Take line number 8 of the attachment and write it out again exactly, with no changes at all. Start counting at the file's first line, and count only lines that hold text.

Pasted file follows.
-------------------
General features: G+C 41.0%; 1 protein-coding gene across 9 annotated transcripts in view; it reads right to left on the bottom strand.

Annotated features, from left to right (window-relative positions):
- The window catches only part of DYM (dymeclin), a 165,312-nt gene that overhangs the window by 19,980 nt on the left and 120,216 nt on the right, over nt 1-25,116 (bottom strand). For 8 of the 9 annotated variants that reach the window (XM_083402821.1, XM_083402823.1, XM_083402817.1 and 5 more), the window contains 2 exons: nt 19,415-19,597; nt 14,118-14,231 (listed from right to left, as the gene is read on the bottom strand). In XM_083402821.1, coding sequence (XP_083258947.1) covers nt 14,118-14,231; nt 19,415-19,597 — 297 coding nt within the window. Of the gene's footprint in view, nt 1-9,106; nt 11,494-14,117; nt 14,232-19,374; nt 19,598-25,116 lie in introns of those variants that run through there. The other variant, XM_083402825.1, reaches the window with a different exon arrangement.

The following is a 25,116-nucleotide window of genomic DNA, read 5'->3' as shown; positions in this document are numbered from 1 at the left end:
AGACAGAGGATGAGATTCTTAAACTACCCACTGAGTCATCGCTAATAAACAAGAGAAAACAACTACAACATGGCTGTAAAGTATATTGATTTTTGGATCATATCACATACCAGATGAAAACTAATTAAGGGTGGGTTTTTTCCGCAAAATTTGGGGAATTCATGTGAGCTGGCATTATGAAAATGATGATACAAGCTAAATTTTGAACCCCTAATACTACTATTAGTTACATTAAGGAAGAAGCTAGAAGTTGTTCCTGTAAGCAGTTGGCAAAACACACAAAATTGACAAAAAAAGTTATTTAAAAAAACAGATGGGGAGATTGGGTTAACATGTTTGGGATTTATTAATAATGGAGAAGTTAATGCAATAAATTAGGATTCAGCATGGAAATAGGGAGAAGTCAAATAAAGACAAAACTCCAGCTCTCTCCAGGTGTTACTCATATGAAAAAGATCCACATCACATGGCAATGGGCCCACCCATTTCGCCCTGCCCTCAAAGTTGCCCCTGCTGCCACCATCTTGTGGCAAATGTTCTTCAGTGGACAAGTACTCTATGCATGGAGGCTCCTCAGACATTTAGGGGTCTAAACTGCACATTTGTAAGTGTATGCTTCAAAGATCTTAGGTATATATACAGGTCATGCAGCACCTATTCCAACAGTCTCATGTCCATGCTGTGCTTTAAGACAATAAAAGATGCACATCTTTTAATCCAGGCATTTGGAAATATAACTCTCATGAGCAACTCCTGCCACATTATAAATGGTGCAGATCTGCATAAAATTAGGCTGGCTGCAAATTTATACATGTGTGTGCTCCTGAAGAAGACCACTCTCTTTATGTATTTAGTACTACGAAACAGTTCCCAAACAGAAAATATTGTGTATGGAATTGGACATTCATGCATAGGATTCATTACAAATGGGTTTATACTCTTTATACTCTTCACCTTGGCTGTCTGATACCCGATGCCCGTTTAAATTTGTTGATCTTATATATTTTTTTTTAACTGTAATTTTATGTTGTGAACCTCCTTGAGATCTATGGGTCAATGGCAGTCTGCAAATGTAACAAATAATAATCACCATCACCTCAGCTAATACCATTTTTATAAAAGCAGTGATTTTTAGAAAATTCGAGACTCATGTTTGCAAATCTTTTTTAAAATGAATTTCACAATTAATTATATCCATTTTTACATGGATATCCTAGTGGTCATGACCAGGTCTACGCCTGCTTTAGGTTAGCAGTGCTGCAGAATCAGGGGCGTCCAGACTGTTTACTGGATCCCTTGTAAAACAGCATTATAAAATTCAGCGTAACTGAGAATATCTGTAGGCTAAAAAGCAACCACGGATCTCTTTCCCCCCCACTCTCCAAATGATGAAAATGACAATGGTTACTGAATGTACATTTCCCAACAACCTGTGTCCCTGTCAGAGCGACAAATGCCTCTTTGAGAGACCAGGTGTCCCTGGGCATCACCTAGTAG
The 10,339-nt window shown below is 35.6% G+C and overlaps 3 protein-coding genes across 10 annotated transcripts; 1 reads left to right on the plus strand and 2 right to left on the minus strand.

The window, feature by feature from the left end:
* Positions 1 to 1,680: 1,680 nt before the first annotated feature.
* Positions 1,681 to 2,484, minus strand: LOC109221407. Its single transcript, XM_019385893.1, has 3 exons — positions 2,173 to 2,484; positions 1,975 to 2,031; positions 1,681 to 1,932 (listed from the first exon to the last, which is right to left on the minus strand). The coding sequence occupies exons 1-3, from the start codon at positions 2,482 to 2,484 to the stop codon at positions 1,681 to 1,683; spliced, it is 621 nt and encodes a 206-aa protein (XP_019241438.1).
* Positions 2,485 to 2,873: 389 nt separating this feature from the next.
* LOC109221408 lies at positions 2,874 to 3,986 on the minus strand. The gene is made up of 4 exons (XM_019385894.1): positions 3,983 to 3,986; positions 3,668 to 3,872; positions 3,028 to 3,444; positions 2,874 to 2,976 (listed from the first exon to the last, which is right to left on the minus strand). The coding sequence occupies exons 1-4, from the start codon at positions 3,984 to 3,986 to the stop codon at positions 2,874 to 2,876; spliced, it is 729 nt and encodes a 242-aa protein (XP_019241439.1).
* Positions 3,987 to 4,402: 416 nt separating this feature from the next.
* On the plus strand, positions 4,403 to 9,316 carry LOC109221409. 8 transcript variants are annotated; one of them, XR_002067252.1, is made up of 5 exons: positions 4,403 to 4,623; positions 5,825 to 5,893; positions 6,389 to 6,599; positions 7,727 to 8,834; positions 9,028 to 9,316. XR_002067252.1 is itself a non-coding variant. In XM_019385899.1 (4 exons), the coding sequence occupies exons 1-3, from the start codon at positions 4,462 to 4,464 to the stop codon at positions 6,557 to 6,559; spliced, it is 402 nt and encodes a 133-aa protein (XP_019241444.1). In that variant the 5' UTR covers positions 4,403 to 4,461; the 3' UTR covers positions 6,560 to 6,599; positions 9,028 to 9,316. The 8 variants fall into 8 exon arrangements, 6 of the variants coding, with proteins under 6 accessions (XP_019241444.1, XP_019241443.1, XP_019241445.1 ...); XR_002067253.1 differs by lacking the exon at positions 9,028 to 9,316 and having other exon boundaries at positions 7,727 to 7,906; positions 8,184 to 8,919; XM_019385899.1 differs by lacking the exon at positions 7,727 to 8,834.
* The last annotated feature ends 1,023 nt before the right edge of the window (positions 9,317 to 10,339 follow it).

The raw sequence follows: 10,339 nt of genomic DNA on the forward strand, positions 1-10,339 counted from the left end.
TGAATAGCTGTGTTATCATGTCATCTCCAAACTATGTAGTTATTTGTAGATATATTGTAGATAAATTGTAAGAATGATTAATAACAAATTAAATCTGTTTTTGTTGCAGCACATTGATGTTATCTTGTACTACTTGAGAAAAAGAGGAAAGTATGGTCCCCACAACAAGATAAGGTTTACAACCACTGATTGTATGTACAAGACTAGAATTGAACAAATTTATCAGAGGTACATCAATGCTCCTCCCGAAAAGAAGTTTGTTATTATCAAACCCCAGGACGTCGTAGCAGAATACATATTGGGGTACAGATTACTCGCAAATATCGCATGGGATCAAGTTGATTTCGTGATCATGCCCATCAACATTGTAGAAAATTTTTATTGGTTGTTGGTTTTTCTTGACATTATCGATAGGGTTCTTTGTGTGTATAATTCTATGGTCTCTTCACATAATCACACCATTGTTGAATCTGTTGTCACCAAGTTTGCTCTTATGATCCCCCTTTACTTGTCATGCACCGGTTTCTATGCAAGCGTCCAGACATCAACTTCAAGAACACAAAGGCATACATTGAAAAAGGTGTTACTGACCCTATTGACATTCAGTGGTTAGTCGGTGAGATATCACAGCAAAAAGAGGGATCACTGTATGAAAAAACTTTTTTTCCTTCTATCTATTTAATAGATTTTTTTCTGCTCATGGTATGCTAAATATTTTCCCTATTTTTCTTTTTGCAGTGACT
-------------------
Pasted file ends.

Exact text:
* Positions 1 to 1,680: 1,680 nt before the first annotated feature.